In case of DCHL, the promoters face a clutch of criminal cases and CBI investigation as well.

 

A section of the committee of creditors (CoC) of the beleaguered Deccan Chronicle Holding Limited (DCHL) is wary over the alleged behind-the-scenes attempts by the company’s promoters to stage a backdoor entry, as the media group is all set to change hands through the ongoing insolvency proceedings of the National Company Law Tribunal (NCLT). As per the original version of Insolvency and Bankruptcy Code 2016, the promoters of a bankrupt company were barred from participating in the restructuring of assets process, however, the subsequent amendments made some concessions to the owners to join the bids process, if it helps rescue the company. In case of DCHL, the promoters face a clutch of criminal cases and CBI probe too.

Inordinate delay in completion of the process to find new owners or management and the entry of new players as guaranteed creditors claiming charge on the assets of the bankrupt company and the inability of the Insolvency Resolution Professional (IRP) raise scope for suspicion that the present promoters are still trying to regain control over their company after enjoying a massive haircut on their debts.

A chief officer of a public sector bank that lent around Rs 280 crore to DCHL that runs the Deccan Chronicle English daily newspaper, among a few other publications across the country, told The Sunday Guardian on Friday that the happenings in the last few weeks give room for doubt about some foul play and the same would be discussed at the forthcoming CoC meet.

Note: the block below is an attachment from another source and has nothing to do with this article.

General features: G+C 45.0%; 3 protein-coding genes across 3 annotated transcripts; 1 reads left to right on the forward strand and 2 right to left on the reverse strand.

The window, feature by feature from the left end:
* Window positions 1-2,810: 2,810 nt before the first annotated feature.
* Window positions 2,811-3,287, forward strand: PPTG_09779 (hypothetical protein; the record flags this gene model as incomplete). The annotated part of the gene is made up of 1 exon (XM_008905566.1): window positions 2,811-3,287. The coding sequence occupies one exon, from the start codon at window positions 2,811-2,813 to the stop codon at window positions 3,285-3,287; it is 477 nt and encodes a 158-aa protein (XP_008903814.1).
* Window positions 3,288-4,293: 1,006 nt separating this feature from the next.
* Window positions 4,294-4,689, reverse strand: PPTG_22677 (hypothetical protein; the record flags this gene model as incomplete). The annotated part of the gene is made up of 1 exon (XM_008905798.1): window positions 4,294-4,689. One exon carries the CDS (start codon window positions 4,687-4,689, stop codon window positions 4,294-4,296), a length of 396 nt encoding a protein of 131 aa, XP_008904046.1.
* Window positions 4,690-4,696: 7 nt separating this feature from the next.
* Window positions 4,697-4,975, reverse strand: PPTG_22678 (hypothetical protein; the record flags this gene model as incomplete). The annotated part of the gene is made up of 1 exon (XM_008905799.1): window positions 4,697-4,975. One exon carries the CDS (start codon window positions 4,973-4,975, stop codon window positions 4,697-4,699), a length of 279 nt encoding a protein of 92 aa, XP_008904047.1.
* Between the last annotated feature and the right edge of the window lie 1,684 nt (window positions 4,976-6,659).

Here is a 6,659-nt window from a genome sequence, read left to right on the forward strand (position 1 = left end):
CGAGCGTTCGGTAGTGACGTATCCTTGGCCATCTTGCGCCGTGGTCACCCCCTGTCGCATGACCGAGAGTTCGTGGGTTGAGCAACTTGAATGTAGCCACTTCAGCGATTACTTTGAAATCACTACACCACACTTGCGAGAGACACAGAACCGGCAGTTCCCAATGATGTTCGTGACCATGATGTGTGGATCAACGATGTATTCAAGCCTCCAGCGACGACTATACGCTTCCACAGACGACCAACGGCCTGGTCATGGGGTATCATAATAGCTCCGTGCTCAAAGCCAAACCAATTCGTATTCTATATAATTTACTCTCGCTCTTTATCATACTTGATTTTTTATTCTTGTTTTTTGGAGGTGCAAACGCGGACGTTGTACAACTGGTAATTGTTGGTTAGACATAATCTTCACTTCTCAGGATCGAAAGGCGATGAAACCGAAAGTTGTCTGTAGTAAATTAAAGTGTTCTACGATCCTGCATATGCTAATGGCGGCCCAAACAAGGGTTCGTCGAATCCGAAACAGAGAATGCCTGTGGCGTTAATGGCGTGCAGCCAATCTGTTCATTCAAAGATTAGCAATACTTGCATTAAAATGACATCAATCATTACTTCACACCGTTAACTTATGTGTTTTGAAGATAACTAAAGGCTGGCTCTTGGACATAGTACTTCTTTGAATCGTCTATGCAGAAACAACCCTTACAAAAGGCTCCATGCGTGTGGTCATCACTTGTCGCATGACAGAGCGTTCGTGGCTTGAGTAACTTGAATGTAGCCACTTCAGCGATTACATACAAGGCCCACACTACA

DCHL owners T. Venkattram Reddy and his brother T. Vinayak Ravi Reddy have maintained that the company still generates reasonably well cash collections through advertising revenues of the newspapers that owe around Rs 6,500 crore to many banks and other financial institutions, besides facing criminal charges of forgery, fraud, wilful default, etc.

As none of the bidders who had submitted their filled in documents of the IRP Mamata Binani are learnt to have quoted the price that covers the total debt of DCHL, it is obvious that the CoC is set to take a substantial haircut (in simple language foregoing their money).

The highest bidder, according to sources, is believed to have quoted a price around Rs 850 crore to acquire the 80-year-old media company.

As per the original schedule drawn up by the insolvency proceedings launched by the public sector Canara Bank, which leads the 18-member CoC, the process of finding a new management and owners should have been completed within 180 days, by 12 April 2018. However, due to some technical delays, the process has been extended by another 80 days, to 10 July.

However, the Hyderabad bench of NCLT, which is hearing two more petitions seeking the status of secured creditors in the case, posted the case till 17 July, well beyond the deadline to complete the process.

The two petitioners, Karvy Financial Services Limited and Sujana Trading Company, both Hyderabad-based, have sought to be involved in the restructuring of DCHL assets.

Already, a similar outsider of CoC, India Bulls, which lent around Rs 174 crore to DCHL and auctioned the residential properties of the Reddys, too, petitioned the NCLT and was granted permission to become a secured creditor in the case.

At least two bankers—one private and a public sector one—are planning to raise certain issues before the creditors’ meet next week on the twists and turns in the case over the last six months. For example, these bankers are shocked over the sudden resignation of the counsels of IRP who argued against Karvy and Sujana being clubbed into the creditors’ list before the NCLT.

The abrupt exit of the counsels gives scope that they must have been pressurised by some forces—presumably the present promoters—to delay the process and thus scuttle the process of restructuring by handing over the company to new owners.

These bankers are expected to take along all other members of CoC in minimising the haircut as well as keeping away the present promoters’ criminal charges.

 

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